Half the world is populated by unplanned pregnancies and half the real estate market is fueled by folks who weren’t expecting to sell.
Many of the homes that are going to sell over the winter aren’t even a twinkle in their owner’s eyes right now. That’s the thing about unexpected circumstances - they are unexpected. And here’s the thing: if, after this glorious fall is over, you end up having to sell, whatever the condition of your home’s exterior is the condition of your home’s exterior, and its perceived value will take a hit in direct proportion to the amount of exterior maintenance deferred.
The reality is that people tend to think that how you do anything is how you do everything, so deferred exterior maintenance casts a shadow over your home’s maintenance in general and places a heavier burden on your home’s interior aesthetic and condition to impress.
The other negative is that buyers have a tendency to overestimate how much it will cost for them to undertake repairs/upgrades and, and top of that, often feel that they ought to receive a financial incentive for the inconvenience of having to take this on.
We’ve got a few beautiful days left before the weather takes a permanent turn to colder temperatures, so any time you have to put toward the maintenance of your home right now is best spent on those exterior maintenance tasks involving water, paint or stain.
One way to create your master to-do list is to treat your home like a prospective buyer would and conduct an exterior audit.
Walk the Exterior of Your Home Like a Buyer
I ask all of my buying clients to dress warmly in the cooler months because I begin every viewing appointment with an exterior audit – we don’t want to encounter the charms of the interior with rose-colored glasses on with respect to its exterior.
The exterior of a home is its first line of defence against the elements (read: water) and one of the places where maintenance can only be deferred for so long. Ever wonder how houses become tear-downs? Three words: deferred exterior maintenance.
Generally speaking, the point of the buyer’s exterior audit is to:
assess the level of maintenance implicit in a home’s exterior finishes,
assess the current condition of these finishes,
assess the condition of all other exterior elements,
determine the priority order in addressing any deferred maintenance/desired upgrading, and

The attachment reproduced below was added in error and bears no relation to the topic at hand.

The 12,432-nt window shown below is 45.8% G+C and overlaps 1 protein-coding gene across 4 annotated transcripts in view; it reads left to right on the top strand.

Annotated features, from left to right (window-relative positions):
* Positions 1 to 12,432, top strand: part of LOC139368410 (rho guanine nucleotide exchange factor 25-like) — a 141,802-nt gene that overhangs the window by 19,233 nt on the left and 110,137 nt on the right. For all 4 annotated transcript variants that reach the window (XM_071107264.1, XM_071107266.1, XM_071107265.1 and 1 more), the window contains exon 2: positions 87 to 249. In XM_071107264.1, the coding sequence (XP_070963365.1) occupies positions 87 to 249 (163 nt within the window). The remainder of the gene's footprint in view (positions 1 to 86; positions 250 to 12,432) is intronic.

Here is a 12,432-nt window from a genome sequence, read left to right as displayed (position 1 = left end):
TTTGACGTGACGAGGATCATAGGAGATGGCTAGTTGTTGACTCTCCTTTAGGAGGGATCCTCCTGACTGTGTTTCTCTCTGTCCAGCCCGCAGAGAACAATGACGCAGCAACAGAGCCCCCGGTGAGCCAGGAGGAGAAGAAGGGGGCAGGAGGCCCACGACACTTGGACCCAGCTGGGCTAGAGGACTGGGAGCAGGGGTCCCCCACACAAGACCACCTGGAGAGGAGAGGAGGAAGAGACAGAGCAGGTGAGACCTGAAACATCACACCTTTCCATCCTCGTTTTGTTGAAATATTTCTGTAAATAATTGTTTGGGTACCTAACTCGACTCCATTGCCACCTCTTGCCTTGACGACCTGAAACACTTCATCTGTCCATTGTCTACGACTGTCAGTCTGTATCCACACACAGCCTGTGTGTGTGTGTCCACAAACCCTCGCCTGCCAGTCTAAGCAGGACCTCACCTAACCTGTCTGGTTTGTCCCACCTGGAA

determine the budgeting that will be required in order to maintain/upgrade the exterior immediately and over time.
Here’s what we’re looking for:
Of all of the exterior finishes, wood is hands down the most vulnerable to water. Wooden siding, trim, soffits and fascia are by no means a deal breaker for buyers but when we find these needing a good scrape and paint (or worse) it works against the perceived value of the home in two ways - not only does it mean that work must be undertaken immediately upon possession, but it also shines a spotlight on the fact that the exterior is going to be an ongoing cost and inconvenience as well as an eventual costly upgrade.
Next we look at the condition of the shingles and estimate how much life they have left in them. This allows us to estimate how much time the buyer will have to save for their replacement. We will also be looking for any evidence of water damming and rotting roof decking as well as assess the condition of the chimney and take note of roof vents.
The foundation is the area we approach with the most trepidation. We are looking for any cracking and how it has been remedied (or not) as well as any evidence of caving or bulging. We also take note of large trees which are close to the foundation and whose root systems could be a threat to the integrity of the foundation.
Integral to our assessment of the foundation, is our assessment of the property’s water management.
This is arguably the easiest aspect of exterior maintenance for home owners to take care of on their own but you might be surprised at how rarely I come across properties that are well cared for in this way. (I know it never crossed my mind when I was a homeowner, so no judgement here.)
We are looking for:
extensions on the eavestroughs,
evidence of overspill on the eavestroughs (indicating that the eavestroughs are plugged),
evidence of water damage in any form (ie discolored stucco), and
grading around the periphery of the foundation.
Any structures that butt up against the foundation - like sheds and decks, for example - are cause for closer inspection because even homeowners who are careful to maintain the proper grading everywhere else often forget to deal with it in areas that aren’t readily visible.
The best way to assess water flow on your property is to play detective the next time it rains. Gear up and walk the exterior of your home, observing where water is flowing and pooling - you’ll see right away what needs to be done.
Under this category we stuff everything else, including the condition of the driveway, sidewalks, stairs, fences, decks, patios, exterior doors and windows.
6. Outside in
Finally, anything that grabs our attention on the exterior, we look for evidence of on the inside.
Up next: “May you roast in hell if you are a bad person.” Yup, this is what one elderly homeowner said to me as she was signing the listing agreement. I was not offended. This was going to be the very last time she was going to sell a home and the money she realized from the sale was the last large sum she was ever going to be able to lean on to feel safe with money in this world. I needed to account for every dollar I was suggesting she spend, for the price range I was suggesting her property fell into and account for what she was going to end up paying in real estate commission.
Real estate is an emotional business and even moves that are planned for and wanted are stressful. In my next article, I’m going to steer through some of the tricky waters surrounding money and real estate.